"It doesn't mean everyone who is renting right now will suddenly qualify for a mortgage," he said. "There are still plenty of challenges in the marketplace. Many younger households are still struggling to find good paying jobs and may not have the income or savings to qualify for a mortgage."

Millennials have been slow to jump into homeownership. The generation of 18- to 34-year-olds came of age in the recession and they're starting to buy homes in their early 30s, not their mid- to late-20s like previous generations, Blackwell said.

This year, millennials are poised to overtake baby boomers as the nation's largest generation, so getting them to trade rent checks for mortgages is seen as critical to strengthening the housing market.

First-time homebuyers accounted for only 33 percent of home sales in 2014, the smallest share since 1987, according to a report from the National Association of Realtors.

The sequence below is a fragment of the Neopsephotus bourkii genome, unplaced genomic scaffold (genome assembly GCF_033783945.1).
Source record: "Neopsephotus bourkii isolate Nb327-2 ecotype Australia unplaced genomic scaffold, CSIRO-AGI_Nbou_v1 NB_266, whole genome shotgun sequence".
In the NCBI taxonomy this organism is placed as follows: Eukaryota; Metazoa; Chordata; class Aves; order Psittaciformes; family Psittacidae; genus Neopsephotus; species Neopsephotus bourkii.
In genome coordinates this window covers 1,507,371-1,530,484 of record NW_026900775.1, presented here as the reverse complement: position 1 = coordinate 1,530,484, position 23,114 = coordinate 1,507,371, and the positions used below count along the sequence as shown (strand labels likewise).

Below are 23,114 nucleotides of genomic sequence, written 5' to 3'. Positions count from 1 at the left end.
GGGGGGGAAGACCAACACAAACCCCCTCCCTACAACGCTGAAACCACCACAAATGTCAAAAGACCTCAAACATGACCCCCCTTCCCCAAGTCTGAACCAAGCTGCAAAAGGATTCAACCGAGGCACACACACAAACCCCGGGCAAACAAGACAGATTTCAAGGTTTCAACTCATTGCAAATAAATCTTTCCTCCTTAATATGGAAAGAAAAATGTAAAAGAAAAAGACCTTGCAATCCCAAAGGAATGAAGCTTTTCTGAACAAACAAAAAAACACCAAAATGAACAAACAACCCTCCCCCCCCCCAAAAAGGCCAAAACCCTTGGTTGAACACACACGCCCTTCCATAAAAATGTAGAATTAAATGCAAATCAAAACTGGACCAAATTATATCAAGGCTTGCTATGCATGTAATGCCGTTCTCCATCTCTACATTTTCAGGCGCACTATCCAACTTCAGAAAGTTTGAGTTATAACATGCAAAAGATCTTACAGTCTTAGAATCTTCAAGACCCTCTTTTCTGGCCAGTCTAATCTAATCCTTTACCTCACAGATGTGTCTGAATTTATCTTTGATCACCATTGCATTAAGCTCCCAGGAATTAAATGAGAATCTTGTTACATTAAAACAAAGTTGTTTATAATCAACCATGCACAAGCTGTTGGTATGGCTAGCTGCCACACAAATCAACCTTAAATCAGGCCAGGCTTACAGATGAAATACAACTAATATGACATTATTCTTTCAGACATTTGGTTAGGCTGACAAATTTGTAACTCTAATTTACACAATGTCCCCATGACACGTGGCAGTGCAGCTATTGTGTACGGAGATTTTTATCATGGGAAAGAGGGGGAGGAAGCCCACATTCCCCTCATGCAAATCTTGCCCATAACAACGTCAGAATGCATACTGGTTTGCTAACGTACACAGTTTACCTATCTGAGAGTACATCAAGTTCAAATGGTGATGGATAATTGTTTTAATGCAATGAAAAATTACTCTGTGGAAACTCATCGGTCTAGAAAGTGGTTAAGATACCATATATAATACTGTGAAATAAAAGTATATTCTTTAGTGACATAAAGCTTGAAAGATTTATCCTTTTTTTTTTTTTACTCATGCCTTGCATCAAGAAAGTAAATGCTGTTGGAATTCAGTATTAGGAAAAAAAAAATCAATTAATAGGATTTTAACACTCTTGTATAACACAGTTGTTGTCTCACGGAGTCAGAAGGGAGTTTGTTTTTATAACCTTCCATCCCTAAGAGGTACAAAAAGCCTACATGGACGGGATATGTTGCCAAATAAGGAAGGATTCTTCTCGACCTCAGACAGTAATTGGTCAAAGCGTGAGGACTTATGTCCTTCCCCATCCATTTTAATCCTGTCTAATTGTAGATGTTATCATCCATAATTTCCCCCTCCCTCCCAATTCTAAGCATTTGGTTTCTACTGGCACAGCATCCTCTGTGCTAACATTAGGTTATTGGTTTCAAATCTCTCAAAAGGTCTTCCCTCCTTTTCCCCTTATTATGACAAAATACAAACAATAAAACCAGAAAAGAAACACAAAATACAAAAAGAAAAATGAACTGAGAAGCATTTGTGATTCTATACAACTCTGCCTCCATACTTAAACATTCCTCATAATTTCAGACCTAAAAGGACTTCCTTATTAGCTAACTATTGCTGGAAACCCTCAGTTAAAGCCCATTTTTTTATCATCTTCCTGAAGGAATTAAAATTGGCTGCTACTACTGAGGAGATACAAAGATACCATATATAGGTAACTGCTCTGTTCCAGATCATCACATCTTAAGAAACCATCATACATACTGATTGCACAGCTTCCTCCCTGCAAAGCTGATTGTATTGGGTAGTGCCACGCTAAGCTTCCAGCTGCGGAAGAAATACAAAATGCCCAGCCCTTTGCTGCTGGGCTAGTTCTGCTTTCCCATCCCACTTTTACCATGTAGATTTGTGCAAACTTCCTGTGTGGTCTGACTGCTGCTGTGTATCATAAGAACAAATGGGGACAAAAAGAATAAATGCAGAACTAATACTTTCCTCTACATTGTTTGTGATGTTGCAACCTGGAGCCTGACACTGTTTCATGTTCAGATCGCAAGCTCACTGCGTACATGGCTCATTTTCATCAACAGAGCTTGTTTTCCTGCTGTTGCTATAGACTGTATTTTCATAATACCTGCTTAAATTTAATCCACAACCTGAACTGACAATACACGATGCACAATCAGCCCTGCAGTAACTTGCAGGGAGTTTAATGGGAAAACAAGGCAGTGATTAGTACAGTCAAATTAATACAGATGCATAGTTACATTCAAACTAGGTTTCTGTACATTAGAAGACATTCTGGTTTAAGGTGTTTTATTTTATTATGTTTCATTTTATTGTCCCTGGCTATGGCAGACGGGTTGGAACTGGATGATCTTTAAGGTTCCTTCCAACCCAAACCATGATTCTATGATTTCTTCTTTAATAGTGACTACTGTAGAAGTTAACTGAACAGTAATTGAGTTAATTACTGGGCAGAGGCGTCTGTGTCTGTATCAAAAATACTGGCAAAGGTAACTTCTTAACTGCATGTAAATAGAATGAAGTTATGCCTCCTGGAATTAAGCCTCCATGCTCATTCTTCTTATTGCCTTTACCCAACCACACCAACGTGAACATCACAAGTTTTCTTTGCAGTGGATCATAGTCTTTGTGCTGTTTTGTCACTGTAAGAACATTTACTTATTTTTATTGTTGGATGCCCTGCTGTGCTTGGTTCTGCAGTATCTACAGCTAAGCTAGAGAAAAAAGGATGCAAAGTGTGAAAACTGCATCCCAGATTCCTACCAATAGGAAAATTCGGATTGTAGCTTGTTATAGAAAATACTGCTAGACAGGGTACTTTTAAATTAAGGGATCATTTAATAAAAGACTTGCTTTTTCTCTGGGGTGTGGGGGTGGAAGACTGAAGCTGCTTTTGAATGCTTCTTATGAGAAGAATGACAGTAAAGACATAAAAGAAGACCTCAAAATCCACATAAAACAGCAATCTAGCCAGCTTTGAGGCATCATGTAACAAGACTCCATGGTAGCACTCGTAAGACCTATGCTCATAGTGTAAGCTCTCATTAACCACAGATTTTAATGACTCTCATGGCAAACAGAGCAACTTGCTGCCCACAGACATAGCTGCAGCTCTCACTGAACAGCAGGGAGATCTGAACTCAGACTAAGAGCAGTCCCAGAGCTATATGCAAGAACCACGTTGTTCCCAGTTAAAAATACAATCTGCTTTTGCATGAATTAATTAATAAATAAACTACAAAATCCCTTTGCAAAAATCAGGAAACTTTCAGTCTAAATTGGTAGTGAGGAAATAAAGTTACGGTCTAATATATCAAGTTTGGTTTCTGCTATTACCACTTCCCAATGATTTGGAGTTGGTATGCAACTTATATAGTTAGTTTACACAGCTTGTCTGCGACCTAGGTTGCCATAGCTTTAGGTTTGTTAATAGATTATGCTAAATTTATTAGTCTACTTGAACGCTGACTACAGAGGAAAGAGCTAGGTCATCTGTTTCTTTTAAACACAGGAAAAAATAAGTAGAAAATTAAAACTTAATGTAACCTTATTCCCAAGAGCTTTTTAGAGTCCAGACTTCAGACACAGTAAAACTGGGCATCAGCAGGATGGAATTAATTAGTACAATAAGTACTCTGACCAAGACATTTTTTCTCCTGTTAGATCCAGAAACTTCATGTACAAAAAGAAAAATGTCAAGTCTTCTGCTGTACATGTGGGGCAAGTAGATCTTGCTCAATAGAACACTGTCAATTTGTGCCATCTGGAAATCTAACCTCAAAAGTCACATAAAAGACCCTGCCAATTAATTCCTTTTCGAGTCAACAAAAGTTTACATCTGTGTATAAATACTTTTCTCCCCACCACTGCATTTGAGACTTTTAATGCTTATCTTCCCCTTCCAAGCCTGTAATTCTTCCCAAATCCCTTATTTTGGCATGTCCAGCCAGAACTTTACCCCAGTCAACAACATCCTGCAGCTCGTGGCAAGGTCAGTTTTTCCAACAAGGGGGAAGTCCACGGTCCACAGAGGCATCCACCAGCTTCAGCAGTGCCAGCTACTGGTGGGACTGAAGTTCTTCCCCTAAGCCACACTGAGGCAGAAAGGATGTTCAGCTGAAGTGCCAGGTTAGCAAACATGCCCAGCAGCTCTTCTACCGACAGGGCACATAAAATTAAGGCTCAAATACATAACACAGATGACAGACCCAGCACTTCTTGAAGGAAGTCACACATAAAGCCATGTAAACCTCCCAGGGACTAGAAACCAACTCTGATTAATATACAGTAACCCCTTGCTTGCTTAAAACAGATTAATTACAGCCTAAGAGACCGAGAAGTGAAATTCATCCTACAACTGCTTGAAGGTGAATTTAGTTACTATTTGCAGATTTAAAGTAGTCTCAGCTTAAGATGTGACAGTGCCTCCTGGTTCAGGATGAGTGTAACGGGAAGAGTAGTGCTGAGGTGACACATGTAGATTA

Historically, first-time buyers have accounted for more than 40 percent of sales and have played a key role in the market, allowing established homeowners to trade up for pricier houses.

"There is an upward domino effect," said Buckley, the Iowa Realty executive. "When they enter the market, it can kick off two or three home sales right up the line."

Optimism in Des Moines area

Iowa real estate agents are entering the spring buying season with sense of optimism. Des Moines area home sales in January were up 13 percent.

"I think by the middle of March, we're going to be so busy we're not going to be able to breathe," said Monica Janelle, an Ankeny-based agent who is currently working with three 20-something clients looking for their first homes.

Laura Quint, 25, of Huxley, is looking for a two-bedroom townhouse in Ankeny with a garage and an open kitchen. She has been pre-approved for a 3 percent down conventional mortgage and a 3.5 percent down FHA mortgage.

"It definitely makes me want to buy now rather than keep renting," she said. "It's some incentive to start putting equity into a place."